The increase in students feeling disengaged from school could be contributing to the decline in students enrolling in college. Last fall, the number of students who transitioned directly from high school to college fell 22 percent compared to the fall of 2019—and once again, the decline has disproportionately been among students from lower-income backgrounds. At low-income and high-poverty schools, around 30 percent fewer students went to college right after high school graduation, compared to about 17 percent fewer students from high-income and low-poverty schools.6

While enrollment declined across all institution types, community college enrollment has been hit particularly hard. Direct-from-high-school enrollment fell more than 30 percent at community colleges, compared to 14 percent at public four-year colleges.  And community college enrollment by students of all ages fell 10 percent, compared to 2.5 percent for colleges overall. The drop has been especially large in fields where we hear from employers that they’re having trouble finding workers, such as precision manufacturing and the skilled construction trades. This is particularly troubling because community colleges are the first college experience for many low-income students, and can be a stepping stone to a four-year degree—and the higher earnings that come with it. Community colleges also provide the skills people need to land good jobs, including certificate programs that can deliver new skills in a relatively short period of time.7

Some of these students may eventually enroll—but research suggests that if students don’t start college right out of high school, they are much less likely to ever go back.  It is crucial that we not lose focus on the impact this pandemic is having—and will continue to have—on our nation’s students.

Will that impact continue to fall most heavily on students from disadvantaged backgrounds—and if yes, what are the long-term consequences? What are the downstream effects for our future workforce and economy? And what will be the implications of looming state budget deficits on already-stretched education budgets?8 What solutions can shore up our post-COVID pipeline to the workforce?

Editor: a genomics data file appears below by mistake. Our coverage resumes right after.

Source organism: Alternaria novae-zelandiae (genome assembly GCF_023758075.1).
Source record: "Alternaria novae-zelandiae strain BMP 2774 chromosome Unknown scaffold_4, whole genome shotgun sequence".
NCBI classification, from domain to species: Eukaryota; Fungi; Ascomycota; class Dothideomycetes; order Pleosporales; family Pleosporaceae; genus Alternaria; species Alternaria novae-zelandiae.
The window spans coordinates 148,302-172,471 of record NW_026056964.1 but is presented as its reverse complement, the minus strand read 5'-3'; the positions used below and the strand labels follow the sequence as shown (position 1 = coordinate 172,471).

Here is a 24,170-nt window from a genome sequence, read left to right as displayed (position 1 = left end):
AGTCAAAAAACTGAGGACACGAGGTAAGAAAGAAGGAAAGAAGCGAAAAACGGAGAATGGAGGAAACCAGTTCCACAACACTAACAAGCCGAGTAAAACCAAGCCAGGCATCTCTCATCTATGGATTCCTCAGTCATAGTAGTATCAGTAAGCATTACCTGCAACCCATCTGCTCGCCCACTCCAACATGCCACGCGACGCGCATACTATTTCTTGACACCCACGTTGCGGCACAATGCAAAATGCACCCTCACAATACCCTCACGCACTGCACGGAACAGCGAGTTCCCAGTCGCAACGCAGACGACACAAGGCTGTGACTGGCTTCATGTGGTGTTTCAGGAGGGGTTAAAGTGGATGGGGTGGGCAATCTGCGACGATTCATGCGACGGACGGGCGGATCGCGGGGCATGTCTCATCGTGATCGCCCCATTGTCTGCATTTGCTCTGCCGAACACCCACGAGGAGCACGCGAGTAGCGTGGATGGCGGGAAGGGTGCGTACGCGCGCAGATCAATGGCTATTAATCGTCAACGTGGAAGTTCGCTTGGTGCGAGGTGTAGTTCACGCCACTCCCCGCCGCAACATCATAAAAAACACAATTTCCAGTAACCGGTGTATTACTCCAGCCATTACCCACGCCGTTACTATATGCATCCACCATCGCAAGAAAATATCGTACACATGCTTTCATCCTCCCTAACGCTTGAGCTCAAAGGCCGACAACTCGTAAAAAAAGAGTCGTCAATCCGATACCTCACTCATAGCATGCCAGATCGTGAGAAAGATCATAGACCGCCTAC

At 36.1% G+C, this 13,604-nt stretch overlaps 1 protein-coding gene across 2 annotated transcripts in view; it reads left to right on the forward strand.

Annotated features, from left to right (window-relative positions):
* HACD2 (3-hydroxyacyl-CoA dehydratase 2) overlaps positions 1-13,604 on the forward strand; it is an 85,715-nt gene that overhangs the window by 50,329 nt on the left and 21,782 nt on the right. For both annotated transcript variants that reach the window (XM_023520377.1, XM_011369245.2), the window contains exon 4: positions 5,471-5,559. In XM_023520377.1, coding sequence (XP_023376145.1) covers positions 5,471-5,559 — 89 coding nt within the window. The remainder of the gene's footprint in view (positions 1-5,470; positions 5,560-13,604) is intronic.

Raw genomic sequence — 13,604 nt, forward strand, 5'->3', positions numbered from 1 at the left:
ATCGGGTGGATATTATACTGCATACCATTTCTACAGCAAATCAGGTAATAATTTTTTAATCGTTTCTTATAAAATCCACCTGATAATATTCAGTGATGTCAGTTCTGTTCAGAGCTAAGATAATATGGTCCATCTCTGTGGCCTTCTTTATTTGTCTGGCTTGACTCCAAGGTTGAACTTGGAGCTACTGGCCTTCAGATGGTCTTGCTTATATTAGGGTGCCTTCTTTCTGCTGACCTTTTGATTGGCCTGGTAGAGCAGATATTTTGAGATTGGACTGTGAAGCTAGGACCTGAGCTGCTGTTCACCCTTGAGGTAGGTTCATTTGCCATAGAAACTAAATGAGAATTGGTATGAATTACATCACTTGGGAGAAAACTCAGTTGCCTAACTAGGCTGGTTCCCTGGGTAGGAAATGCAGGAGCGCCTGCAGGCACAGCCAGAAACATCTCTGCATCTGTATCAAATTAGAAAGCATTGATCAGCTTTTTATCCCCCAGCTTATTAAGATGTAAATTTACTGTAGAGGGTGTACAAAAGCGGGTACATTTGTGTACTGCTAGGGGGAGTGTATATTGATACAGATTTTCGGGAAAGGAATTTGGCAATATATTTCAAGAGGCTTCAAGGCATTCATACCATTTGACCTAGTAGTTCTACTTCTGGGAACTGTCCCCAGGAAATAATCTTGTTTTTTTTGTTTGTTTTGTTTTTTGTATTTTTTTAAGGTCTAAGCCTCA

To address some of these questions, the Richmond Fed is hosting a series of six conversations with economists, educators and policymakers about the challenges facing students and schools, and innovative solutions —inside the classroom, outside the classroom and in transition to the workforce. The first event is February 18. Please register to join the conversation.


Santiago Pinto and John Bailey Jones, “The Long-Term Effects of Educational Disruptions,” Federal Reserve Bank of Richmond, May 22, 2020.


Tom Barkin, “Early Childhood Education: Now More Than Ever,” Speech at the 7th Annual Executive Briefing on the Economics of Early Childhood, Oct. 13, 2020.


Before the pandemic, survey respondents reported that 11 percent of students failed in high-poverty districts and 4 percent in low-poverty districts. See Holly Kurtz, “Vaccine Requirements, Failing Grades, Teacher Evaluations: Our Latest Survey Results,” Education Week, Dec. 22, 2020.


National Student Clearinghouse Research Center, “High School Benchmarks: 2020,” Dec. 10, 2020.


John Mullin and Santiago Pinto, “State and Local Governments: Economic Shocks and Fiscal Challenges,Regional Matters, Oct. 20, 2020.